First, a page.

Behind the imposing frame of the Newfoundland dog breed, or Newfie, lies a gentle, kind-hearted giant. Originating from a Canadian province, Dominion of Newfoundland, this lovable bear of a dog is devoted, patient, and loves the water. While you’re assured plenty of kisses from a Newfie, they’ll likely be pretty wet, as these guys are known to be champion droolers.
Do Newfoundands Bark a Lot?
Although Newfoundlands are not known for excessive barking, they do bark. All dogs bark for one reason or another; it’s their way of communicating to us humans and fellow canines. It’s important to remember that even if a breed has a reputation as an infrequent barker, each Newfie’s temperament and behavior are unique and shaped by how you raise and train them.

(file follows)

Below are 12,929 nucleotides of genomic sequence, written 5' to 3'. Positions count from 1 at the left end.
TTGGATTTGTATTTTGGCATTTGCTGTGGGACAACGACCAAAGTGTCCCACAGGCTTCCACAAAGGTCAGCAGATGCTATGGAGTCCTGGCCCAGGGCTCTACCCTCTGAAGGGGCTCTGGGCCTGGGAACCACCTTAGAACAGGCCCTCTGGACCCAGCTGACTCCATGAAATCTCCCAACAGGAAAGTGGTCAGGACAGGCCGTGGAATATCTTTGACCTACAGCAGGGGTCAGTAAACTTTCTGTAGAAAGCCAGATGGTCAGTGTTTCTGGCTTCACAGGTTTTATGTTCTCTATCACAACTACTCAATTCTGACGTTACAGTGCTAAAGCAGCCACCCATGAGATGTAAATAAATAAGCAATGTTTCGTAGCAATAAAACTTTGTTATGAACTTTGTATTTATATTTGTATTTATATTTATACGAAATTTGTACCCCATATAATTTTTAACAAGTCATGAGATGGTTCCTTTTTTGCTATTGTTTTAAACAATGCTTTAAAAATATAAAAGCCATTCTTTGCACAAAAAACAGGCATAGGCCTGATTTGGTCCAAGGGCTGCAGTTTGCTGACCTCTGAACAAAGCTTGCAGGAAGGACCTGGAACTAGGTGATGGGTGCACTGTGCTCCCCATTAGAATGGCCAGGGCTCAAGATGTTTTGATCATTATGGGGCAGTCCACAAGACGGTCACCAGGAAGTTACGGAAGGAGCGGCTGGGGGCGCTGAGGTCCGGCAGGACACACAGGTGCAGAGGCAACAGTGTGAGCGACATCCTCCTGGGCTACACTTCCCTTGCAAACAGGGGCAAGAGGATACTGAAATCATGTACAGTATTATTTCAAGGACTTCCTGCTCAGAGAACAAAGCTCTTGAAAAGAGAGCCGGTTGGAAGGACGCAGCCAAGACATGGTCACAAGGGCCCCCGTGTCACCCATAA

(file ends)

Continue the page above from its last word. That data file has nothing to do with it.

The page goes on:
Newfies have a deep, loud bark that can be startling, which can get real old, real fast. Before you lose your mind and cool with your dog, we’ve got some tips for dealing with excessive barking. The first step to addressing your dog’s barking is to figure out why he’s barking.
Newfies tend to bark for various reasons, including:
- Alert their owners
- Out of boredom
- They want attention
How to make Newfoundlands stop excessive barking?
Once you figure out why your Newfie’s barking, it will be easier to correct. Your first impulse might be to yell back. Don’t. You dog will think you are joining in and encourage it to bark more. With that said, here are a few ways to help stop your Newfie’s excessive barking.